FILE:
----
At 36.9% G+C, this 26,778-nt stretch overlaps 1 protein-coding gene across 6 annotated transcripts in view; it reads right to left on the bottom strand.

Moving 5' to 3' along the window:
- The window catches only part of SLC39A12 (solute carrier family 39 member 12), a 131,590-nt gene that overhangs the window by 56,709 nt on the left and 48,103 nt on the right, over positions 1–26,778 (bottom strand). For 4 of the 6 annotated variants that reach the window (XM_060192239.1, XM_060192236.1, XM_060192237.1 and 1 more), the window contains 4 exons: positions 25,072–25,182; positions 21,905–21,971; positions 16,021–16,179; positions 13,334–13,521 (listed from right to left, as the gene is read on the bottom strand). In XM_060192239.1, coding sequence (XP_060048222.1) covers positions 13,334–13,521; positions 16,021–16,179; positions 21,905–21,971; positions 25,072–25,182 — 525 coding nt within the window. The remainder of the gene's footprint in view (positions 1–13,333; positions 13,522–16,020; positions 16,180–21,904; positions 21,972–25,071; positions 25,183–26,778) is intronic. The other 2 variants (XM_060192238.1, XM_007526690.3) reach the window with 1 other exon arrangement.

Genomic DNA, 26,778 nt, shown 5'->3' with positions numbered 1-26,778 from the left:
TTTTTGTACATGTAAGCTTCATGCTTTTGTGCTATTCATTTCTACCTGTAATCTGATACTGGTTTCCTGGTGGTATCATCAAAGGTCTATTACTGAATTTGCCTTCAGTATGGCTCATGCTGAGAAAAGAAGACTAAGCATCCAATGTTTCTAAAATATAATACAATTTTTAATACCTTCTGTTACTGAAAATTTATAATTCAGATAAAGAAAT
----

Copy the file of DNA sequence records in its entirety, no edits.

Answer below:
At 36.9% G+C, this 26,778-nt stretch overlaps 1 protein-coding gene across 6 annotated transcripts in view; it reads right to left on the bottom strand.

Moving 5' to 3' along the window:
- The window catches only part of SLC39A12 (solute carrier family 39 member 12), a 131,590-nt gene that overhangs the window by 56,709 nt on the left and 48,103 nt on the right, over positions 1–26,778 (bottom strand). For 4 of the 6 annotated variants that reach the window (XM_060192239.1, XM_060192236.1, XM_060192237.1 and 1 more), the window contains 4 exons: positions 25,072–25,182; positions 21,905–21,971; positions 16,021–16,179; positions 13,334–13,521 (listed from right to left, as the gene is read on the bottom strand). In XM_060192239.1, coding sequence (XP_060048222.1) covers positions 13,334–13,521; positions 16,021–16,179; positions 21,905–21,971; positions 25,072–25,182 — 525 coding nt within the window. The remainder of the gene's footprint in view (positions 1–13,333; positions 13,522–16,020; positions 16,180–21,904; positions 21,972–25,071; positions 25,183–26,778) is intronic. The other 2 variants (XM_060192238.1, XM_007526690.3) reach the window with 1 other exon arrangement.

Genomic DNA, 26,778 nt, shown 5'->3' with positions numbered 1-26,778 from the left:
TTTTTGTACATGTAAGCTTCATGCTTTTGTGCTATTCATTTCTACCTGTAATCTGATACTGGTTTCCTGGTGGTATCATCAAAGGTCTATTACTGAATTTGCCTTCAGTATGGCTCATGCTGAGAAAAGAAGACTAAGCATCCAATGTTTCTAAAATATAATACAATTTTTAATACCTTCTGTTACTGAAAATTTATAATTCAGATAAAGAAAT